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Obesity Linked To Poor Memory Performance In New Cambridge Study

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A “small” preliminary study just published in the Quarterly Journal of Experimental Psychology appears to confirm a correlation between obesity and cognitive function that the BBC reports to have been noted in prior experiments.

A team of researchers in the Department of Psychology at Cambridge University in England carried out tests on fifty people, asking them to perform memory tasks in order to gauge their performance. Subjects of the study had Body Mass Index (BMI) scores ranging from eighteen (considered healthy) through to fifty-one (classed as very obese) and were asked to “hide” objects in different times and places on a computer simulation over a period of two days. They were then tested to see how accurately they could recall hiding the objects in the “Treasure-Hunt Task”. Overweight participants were shown to have poorer “episodic memory” than those of slimmer build.

While it has been established that hunger hormones are largely responsible for dictating how much we eat, psychology also plays a key role. For example, people who watch TV while they eat have in previous tests been found to consume more food, or feel hungrier sooner after eating, than those who do not. The researchers in this recent study suggest that the ability to remember the last meal we ate can influence how hungry we feel, and consequently how much we eat. Overweight people scored fifteen percent lower in the memory tests than skinnier ones did. If obese people are less able to keep mental track of the amount of food they consume they may be more likely to eat more than they need.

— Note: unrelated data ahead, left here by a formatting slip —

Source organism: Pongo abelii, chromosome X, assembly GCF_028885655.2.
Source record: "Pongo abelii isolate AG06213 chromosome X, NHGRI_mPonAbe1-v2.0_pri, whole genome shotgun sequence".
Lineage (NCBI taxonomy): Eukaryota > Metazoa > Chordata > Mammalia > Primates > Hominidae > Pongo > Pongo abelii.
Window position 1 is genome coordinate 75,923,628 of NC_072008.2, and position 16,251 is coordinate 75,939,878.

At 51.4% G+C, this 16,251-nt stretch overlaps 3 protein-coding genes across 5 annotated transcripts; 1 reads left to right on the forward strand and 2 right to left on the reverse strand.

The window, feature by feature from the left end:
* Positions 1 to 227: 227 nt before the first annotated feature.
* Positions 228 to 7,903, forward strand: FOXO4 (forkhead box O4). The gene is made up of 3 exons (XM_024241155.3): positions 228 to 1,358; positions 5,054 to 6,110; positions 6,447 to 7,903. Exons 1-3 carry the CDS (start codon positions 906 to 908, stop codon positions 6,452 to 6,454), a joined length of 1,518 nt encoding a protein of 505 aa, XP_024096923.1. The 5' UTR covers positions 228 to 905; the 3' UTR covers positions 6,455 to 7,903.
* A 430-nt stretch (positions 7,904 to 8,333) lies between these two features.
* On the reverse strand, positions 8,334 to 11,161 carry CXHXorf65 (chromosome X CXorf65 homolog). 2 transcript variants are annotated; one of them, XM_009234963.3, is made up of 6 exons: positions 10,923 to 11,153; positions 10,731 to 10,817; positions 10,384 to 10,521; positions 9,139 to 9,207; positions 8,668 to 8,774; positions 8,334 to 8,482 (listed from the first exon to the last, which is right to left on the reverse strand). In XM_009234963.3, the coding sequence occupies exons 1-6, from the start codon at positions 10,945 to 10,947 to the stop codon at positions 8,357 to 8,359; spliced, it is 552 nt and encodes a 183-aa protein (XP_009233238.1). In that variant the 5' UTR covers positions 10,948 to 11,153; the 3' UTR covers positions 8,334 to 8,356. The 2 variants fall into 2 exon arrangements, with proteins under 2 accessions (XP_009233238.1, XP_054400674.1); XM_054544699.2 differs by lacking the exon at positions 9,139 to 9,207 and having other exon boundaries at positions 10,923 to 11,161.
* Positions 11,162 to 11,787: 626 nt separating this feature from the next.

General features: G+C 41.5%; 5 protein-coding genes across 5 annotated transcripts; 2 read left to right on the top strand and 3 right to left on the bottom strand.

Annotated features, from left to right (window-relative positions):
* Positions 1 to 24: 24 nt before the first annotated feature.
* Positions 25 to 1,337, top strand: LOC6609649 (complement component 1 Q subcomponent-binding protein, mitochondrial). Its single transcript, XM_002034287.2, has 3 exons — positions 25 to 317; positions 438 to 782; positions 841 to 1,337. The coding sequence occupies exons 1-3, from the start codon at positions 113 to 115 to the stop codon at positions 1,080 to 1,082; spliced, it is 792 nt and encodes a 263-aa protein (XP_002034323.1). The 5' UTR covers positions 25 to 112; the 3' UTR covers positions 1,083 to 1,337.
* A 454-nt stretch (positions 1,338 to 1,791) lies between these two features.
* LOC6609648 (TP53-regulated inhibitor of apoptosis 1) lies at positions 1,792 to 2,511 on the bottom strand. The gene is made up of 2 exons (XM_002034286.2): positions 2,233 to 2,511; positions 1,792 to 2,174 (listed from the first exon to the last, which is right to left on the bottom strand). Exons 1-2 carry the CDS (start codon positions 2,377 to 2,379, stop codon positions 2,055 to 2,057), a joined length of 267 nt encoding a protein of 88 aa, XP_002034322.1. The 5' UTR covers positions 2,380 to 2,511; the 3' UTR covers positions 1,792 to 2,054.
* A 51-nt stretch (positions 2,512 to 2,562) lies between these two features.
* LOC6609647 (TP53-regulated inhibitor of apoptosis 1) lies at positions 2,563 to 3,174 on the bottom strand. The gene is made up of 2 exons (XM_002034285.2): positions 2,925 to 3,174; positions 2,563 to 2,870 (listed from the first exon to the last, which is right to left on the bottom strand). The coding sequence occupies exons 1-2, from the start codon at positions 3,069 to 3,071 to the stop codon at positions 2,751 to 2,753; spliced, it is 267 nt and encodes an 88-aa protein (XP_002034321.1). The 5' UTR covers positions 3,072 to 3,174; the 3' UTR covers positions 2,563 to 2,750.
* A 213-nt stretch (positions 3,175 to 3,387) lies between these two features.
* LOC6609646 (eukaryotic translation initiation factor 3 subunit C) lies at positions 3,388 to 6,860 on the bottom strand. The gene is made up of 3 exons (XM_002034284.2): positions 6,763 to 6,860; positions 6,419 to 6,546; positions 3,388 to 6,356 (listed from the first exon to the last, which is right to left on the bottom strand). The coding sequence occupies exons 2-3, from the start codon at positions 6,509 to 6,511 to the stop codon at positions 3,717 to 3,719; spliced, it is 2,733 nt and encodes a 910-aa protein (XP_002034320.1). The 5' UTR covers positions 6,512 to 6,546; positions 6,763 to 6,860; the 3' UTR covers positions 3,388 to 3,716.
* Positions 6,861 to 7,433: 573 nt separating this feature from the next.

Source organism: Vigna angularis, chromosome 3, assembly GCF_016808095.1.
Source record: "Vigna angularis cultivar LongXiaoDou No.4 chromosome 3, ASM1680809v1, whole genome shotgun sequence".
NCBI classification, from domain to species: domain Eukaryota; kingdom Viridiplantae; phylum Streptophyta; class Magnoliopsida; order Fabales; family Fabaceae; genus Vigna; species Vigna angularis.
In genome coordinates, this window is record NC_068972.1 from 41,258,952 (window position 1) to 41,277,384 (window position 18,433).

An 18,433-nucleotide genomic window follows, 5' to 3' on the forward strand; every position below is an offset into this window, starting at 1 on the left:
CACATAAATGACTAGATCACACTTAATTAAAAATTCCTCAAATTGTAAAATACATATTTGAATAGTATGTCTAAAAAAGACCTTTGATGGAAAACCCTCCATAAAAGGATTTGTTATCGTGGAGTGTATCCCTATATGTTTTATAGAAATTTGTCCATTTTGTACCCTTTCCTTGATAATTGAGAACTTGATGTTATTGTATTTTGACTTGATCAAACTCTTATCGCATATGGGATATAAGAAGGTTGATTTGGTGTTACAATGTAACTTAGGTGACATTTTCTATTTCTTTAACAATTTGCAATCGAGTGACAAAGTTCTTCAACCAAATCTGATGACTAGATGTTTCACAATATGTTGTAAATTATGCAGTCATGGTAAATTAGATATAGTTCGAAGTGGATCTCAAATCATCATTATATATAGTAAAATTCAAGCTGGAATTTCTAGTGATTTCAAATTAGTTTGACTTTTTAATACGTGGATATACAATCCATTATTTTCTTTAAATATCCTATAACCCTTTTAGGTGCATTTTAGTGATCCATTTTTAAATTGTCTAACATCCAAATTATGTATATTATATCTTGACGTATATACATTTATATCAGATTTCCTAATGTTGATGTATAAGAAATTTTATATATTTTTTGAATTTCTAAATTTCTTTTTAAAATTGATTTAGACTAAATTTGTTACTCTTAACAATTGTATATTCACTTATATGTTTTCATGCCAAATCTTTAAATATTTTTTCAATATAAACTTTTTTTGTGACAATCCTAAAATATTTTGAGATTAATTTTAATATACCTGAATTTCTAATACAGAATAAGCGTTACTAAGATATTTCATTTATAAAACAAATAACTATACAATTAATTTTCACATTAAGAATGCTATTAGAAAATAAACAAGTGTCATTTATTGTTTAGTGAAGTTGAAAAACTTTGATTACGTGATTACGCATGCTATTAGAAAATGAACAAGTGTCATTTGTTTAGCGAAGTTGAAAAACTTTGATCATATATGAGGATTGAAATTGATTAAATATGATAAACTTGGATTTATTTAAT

The University of Cambridge’s Dr Lucy Cheke was quoted by EurekAlert as having said that Body Mass Index negatively effected participants’ ability to remember where they hid objects during the test, but that the level of memory loss was fairly minor and certainly not so serious that it could be classed as amnesia:

The suggestion we’re making is that a higher BMI is having some reduction on the vividness of memory, but they’re not drawing blanks and having amnesia.

Dr Cheke added, however, that the memory impairment could be severe enough to cause over-eating. A study last year also suggested a connection between body weight and the likelihood of developing Alzheimer’s disease.

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